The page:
Aihwa Ong takes an anthropological perspective in defining the occurences of spirit posessions and mass hysteria among the female factory workers in malaysia. By illustrating the evolution of the malaysian economy from agrarian to industrial, disintegration of the traditional family norms and reifying the responsibility of kin, the stage is set to portray the culture shock. the author uses case studies to show the diverse changes that affect the family and the distribution of economic responsibility. further, the conflict between the factory operators and the control imposed on them by upper levels of management adds to the tension that these factory workers must cope with. as these women use religious responses instead of more pragmatic methods to confront the issues of corporate and social control that are enacted upon them, they maginify the cultural perceptions that women are the spiritually susceptible, therefore, enabling a break and a vent for the archived anger and frustration that this economic system has smelted. I found the book informative and a better resource for sociological studies than anthropological endeavors, easy to read, and a worthy text for an Anthropology 101 or Sociology 111 course.
Dawncrusher
I have used Ong's book in a number of classes (I am an anthropologist). I use it as an example of the impact of globalization and industrialization on women. I like it because Ong specifically addresses this issue in the book: she gives an overview of the historical processes that have shaped Malaysia (i.e., industrialization didn't just happen in a vacuum: there were historical precedents), and she clearly outlines how industrialization has reshaped gender relations in rural Malaysian society.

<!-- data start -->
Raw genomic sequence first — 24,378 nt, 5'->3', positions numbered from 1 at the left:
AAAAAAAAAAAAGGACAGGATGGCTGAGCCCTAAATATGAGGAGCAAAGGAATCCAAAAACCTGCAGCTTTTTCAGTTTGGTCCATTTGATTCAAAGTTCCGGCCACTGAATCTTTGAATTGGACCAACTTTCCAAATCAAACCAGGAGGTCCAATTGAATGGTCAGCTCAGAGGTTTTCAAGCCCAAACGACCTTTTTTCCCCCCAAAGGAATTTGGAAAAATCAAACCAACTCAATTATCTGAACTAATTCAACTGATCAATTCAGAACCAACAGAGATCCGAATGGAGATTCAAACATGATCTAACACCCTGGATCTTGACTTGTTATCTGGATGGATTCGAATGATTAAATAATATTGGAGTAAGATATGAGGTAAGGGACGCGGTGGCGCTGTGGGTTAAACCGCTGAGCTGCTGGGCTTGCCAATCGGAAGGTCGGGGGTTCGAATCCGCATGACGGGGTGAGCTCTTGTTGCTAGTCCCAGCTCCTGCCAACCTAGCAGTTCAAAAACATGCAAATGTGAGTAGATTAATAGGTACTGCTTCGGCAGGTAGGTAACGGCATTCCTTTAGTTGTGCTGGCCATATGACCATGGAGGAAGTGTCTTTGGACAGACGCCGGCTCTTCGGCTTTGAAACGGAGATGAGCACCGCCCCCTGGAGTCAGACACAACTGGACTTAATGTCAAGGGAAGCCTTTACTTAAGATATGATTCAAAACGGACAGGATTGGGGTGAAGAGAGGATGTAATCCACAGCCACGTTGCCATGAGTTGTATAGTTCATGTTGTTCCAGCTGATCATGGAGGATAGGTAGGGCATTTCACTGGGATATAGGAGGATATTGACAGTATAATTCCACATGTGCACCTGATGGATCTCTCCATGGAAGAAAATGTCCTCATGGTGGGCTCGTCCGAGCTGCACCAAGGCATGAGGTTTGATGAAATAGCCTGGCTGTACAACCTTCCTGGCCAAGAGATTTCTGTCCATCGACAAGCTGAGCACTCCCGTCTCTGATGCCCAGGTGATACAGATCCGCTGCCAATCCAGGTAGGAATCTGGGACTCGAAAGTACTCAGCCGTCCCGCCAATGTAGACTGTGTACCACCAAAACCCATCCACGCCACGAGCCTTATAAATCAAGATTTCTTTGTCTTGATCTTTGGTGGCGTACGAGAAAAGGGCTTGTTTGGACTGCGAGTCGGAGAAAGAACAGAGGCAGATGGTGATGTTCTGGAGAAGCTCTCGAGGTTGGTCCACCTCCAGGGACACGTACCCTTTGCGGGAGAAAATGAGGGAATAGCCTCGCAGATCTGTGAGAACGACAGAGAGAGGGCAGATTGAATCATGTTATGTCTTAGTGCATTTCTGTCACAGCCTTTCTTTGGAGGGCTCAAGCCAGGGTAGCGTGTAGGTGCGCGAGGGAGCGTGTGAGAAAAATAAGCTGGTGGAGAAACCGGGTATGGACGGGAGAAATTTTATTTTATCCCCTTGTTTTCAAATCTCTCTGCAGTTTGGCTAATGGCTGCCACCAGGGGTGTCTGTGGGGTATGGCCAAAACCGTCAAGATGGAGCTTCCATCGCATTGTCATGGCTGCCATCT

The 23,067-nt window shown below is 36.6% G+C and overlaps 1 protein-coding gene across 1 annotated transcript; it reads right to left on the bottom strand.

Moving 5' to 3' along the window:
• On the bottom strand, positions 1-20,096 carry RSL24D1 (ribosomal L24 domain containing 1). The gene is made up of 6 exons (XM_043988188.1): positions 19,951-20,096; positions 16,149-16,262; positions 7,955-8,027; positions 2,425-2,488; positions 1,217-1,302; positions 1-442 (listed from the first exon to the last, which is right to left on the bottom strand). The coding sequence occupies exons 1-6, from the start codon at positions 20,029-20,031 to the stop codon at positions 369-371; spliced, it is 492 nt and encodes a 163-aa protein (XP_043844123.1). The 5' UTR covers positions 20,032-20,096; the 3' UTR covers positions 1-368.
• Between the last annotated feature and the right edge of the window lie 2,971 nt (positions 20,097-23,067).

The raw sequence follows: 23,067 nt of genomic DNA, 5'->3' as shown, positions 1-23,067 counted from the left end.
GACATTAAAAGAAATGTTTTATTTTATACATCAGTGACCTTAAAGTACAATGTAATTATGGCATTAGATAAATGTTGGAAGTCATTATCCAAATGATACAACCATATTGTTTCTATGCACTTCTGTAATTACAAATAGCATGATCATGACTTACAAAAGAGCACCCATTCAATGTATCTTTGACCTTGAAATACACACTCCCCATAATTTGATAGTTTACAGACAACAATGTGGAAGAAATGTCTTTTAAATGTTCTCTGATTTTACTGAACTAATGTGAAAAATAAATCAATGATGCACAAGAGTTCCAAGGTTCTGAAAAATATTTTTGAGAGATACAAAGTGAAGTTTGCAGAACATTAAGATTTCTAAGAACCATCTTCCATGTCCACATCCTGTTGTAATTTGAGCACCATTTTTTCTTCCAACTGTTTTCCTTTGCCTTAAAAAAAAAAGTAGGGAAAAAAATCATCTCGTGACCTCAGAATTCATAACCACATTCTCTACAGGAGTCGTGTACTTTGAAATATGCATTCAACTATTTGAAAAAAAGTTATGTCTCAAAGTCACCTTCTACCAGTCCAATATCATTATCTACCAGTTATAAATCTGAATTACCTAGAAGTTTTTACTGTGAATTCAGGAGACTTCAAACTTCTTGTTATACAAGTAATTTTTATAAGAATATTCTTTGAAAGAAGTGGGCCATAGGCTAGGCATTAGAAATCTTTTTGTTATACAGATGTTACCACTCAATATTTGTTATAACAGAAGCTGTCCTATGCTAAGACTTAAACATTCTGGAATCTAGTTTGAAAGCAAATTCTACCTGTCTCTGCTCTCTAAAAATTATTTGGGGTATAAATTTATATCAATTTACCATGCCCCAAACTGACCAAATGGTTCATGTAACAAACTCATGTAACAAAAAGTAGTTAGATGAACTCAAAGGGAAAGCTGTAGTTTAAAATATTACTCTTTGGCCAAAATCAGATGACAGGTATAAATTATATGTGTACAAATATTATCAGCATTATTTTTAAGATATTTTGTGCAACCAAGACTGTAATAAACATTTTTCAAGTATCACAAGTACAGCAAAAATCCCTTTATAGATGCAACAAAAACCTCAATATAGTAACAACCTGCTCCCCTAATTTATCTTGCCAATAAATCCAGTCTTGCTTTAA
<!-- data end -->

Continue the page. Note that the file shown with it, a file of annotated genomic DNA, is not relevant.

However, her prose can be very difficult to wade through at times. Her theoretical approach is postmodernist, relying heavily on Foucault. There's a lot of jargon here, and undergraduates can be put off by that. In class, I have to help them with a bit of an overview of postmodernism and Foucault more specifically. For the general reader, a book like Postmodernism for Beginners (which uses comics to explain theory) might be useful!

I'd like to add that I disagree with Palanisamy Ramasamy's review: she writes that Ong argues that returning to the past (the "old tranquil kampung life") is the solution for women. I don't think that that is what Ong argues at all. I don't think she sees "traditional" kampung life as being all that positive a thing for women; but she also argues that industrialization ("modernity") -- while providing kampung women with some escape from rigid gender roles -- has produced a whole new set of problems for kampung women as they challenge those roles. My impression is that kampung women can be "stuck between a rock and a hard place" as Malaysia attempts to transition from what is basically a subsistence/horticultural society into an industrialized society (for better or worse).

However, I do think she's right to say that Ong's discussion of resistance is pretty thin: one wonders if women don't resist in other ways, and/or if they even consider spirit possession a form of resistance. There is no evidence presented that they do. Ong doesn't even seem sure of that. Thus, the book ends on an ambiguous note.
Dancing Lion
Ong has come out with an interesting and well-researched piece on the subject of female resistance. But unfortunately, she only focusses on mass hysteria as the most commonly articulated resistance among young Malay women. But what about other forms of resistances such as overt and collective. What is the solution for women? Ong is under the impression that the old tranquil kampung life is the best remedy. Can these workers go back to the past? Is there a time-tunnel?